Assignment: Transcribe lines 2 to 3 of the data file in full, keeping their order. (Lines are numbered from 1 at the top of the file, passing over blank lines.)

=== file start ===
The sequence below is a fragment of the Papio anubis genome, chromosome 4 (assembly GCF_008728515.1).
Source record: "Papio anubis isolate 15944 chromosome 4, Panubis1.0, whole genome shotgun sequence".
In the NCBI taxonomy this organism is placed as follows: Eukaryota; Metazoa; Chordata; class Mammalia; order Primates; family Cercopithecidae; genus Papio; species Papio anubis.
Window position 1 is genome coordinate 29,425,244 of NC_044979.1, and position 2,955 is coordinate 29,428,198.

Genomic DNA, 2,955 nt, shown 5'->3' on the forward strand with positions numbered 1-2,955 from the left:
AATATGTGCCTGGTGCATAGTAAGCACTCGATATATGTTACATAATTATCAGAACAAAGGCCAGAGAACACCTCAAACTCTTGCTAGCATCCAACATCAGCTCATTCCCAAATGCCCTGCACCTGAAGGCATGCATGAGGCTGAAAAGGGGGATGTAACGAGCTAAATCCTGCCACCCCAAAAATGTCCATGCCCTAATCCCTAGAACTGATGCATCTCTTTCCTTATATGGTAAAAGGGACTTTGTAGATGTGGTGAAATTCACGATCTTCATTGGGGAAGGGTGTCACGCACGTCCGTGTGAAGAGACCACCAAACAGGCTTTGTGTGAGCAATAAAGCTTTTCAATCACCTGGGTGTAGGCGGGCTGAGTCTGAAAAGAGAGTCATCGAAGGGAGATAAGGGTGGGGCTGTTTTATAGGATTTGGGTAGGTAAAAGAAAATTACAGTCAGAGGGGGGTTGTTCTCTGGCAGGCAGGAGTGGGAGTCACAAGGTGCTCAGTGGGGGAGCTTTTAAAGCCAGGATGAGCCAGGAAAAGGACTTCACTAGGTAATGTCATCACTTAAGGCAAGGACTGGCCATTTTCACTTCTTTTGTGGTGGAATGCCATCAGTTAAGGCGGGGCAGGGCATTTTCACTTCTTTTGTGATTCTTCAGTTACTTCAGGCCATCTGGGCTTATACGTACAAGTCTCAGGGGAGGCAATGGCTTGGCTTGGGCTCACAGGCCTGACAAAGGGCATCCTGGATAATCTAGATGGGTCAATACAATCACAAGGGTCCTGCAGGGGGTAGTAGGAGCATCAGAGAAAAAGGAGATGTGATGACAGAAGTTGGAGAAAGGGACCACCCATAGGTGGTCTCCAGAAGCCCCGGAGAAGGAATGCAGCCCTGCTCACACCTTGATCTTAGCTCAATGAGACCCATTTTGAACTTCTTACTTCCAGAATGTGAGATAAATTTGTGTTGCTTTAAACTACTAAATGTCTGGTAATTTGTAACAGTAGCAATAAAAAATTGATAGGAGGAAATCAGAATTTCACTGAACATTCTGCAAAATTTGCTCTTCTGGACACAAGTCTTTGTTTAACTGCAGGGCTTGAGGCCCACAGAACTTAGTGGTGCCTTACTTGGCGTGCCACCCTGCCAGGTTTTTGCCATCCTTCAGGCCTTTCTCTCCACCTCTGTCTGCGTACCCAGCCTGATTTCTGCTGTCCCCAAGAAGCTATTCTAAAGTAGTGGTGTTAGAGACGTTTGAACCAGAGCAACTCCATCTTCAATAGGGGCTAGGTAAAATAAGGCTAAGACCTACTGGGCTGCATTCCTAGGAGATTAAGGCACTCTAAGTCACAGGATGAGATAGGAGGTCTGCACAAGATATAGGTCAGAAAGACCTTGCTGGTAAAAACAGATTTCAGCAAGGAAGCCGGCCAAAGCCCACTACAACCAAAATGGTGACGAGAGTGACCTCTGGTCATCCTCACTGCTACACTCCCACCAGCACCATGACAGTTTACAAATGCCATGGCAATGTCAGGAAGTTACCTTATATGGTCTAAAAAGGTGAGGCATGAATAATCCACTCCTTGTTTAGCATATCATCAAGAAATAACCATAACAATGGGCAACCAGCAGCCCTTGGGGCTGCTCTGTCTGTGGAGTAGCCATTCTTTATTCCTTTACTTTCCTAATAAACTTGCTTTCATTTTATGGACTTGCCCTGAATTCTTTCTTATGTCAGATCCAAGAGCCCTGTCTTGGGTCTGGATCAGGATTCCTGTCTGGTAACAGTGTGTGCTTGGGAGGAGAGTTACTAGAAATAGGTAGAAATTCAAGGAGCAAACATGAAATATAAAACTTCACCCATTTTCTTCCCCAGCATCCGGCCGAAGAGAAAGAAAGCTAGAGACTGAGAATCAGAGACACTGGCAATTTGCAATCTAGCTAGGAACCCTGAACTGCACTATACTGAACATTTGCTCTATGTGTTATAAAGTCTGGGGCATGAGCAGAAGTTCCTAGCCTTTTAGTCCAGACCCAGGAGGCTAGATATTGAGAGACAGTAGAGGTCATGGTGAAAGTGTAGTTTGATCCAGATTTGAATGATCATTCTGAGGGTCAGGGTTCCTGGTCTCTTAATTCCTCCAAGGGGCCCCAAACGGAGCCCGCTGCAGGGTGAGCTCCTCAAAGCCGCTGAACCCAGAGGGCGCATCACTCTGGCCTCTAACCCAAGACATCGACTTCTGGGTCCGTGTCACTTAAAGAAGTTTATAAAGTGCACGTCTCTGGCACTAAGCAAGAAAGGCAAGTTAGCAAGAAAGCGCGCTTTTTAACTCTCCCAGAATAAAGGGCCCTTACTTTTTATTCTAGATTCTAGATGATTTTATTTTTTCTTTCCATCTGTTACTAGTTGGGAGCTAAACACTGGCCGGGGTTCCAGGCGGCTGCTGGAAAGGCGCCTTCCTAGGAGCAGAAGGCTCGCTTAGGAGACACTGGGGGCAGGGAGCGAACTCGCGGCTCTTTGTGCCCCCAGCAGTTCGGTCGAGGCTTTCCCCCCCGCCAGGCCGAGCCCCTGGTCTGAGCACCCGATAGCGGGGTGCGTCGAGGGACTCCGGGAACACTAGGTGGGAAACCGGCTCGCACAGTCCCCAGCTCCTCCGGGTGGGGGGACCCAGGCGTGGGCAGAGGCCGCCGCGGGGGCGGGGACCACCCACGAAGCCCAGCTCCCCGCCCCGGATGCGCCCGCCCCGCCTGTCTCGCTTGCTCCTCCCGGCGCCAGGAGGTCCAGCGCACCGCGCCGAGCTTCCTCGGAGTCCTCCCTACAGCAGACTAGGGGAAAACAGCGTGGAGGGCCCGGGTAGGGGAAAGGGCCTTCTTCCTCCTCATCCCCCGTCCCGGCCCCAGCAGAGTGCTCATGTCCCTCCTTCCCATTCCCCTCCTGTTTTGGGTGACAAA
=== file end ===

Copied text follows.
Source record: "Papio anubis isolate 15944 chromosome 4, Panubis1.0, whole genome shotgun sequence".
In the NCBI taxonomy this organism is placed as follows: Eukaryota; Metazoa; Chordata; class Mammalia; order Primates; family Cercopithecidae; genus Papio; species Papio anubis.